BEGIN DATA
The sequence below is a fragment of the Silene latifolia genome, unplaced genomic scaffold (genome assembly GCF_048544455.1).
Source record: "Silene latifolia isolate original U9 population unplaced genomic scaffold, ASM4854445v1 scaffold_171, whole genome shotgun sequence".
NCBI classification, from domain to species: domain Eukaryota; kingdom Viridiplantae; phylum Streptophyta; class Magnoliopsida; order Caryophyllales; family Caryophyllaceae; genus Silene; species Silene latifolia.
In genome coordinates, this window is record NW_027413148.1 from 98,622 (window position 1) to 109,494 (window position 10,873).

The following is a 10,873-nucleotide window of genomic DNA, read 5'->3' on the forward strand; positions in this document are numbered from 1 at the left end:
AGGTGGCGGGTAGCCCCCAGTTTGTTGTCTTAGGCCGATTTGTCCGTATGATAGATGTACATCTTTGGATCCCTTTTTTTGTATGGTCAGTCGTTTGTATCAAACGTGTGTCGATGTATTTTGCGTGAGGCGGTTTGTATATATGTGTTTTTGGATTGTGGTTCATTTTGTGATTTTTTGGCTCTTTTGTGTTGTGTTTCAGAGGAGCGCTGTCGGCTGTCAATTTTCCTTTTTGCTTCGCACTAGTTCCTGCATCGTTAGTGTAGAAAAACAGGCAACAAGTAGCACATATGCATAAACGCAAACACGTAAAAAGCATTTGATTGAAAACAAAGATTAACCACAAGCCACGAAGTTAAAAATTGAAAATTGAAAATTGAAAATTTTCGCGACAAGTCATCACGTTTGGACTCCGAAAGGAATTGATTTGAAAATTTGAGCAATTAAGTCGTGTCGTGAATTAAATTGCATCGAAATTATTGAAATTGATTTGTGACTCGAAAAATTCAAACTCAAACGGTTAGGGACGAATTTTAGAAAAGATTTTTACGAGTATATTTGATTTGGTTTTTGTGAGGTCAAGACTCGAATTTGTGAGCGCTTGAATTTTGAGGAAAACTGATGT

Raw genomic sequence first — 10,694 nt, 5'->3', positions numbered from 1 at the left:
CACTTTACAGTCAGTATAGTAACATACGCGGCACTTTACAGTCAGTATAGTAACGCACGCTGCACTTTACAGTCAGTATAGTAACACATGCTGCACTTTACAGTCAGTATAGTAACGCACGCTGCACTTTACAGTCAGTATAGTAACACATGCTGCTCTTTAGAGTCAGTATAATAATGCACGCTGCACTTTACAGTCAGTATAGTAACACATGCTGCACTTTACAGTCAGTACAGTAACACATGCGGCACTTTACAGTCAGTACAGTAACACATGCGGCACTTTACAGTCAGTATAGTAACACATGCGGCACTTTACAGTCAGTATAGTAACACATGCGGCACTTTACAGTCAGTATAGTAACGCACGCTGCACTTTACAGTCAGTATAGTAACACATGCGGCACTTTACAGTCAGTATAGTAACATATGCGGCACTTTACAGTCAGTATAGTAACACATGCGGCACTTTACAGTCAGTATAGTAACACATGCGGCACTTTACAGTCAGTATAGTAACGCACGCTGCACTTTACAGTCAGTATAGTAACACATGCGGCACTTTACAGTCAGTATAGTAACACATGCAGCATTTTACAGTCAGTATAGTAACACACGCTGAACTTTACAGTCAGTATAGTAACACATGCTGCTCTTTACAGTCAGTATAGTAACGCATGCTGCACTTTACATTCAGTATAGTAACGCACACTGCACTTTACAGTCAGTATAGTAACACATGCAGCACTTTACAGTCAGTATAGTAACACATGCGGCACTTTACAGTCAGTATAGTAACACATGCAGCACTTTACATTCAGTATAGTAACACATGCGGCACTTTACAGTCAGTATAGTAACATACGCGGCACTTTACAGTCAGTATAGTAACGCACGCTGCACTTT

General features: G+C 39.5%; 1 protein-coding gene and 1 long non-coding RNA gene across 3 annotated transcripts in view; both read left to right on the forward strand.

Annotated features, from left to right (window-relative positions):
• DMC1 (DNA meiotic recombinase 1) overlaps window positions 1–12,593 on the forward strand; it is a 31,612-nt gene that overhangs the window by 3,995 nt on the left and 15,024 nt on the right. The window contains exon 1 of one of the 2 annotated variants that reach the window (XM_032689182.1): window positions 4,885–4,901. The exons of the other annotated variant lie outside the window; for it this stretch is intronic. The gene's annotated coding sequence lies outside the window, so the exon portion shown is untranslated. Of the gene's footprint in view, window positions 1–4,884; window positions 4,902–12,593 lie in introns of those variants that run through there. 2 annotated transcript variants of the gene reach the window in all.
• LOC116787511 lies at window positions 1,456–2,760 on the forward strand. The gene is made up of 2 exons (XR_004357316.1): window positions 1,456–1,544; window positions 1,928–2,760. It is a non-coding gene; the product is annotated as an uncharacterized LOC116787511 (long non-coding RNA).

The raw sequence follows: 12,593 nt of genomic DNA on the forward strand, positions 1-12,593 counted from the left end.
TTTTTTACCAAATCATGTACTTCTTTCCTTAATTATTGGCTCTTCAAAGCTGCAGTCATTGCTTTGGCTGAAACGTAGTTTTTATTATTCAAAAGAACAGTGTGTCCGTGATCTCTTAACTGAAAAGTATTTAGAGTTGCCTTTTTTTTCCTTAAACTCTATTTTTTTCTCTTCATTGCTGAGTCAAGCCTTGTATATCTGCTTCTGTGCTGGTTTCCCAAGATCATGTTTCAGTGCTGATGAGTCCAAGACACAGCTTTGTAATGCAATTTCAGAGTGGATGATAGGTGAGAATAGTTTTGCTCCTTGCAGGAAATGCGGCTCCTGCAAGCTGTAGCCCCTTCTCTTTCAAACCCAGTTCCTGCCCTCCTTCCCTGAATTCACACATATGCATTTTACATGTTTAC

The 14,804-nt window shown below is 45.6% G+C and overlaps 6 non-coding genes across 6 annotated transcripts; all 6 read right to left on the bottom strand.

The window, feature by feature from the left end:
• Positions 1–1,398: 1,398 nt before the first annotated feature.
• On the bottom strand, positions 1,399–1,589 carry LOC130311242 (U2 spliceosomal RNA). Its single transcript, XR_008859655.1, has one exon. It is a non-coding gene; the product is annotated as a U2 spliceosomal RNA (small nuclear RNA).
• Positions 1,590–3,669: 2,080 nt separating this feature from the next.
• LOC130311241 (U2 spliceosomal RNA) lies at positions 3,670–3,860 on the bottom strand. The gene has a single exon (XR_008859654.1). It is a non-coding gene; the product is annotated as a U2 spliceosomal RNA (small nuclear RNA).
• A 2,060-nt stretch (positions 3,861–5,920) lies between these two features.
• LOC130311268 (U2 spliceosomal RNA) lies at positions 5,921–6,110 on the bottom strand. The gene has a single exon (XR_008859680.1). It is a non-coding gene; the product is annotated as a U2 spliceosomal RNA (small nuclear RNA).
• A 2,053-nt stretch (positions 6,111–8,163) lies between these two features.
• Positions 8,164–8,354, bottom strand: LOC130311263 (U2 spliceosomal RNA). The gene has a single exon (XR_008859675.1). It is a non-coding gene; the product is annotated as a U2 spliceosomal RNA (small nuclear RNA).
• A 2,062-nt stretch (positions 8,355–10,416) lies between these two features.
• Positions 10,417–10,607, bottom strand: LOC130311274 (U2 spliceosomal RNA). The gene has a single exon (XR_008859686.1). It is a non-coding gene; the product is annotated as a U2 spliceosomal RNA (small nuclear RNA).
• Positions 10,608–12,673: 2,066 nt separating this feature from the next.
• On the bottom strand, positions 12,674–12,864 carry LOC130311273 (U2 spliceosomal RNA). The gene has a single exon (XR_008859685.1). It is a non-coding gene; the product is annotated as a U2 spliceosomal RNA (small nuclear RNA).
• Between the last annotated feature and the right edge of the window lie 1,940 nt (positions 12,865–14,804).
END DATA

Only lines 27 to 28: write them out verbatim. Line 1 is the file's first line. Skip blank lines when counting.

• Positions 10,608–12,673: 2,066 nt separating this feature from the next.
• On the bottom strand, positions 12,674–12,864 carry LOC130311273 (U2 spliceosomal RNA). The gene has a single exon (XR_008859685.1). It is a non-coding gene; the product is annotated as a U2 spliceosomal RNA (small nuclear RNA).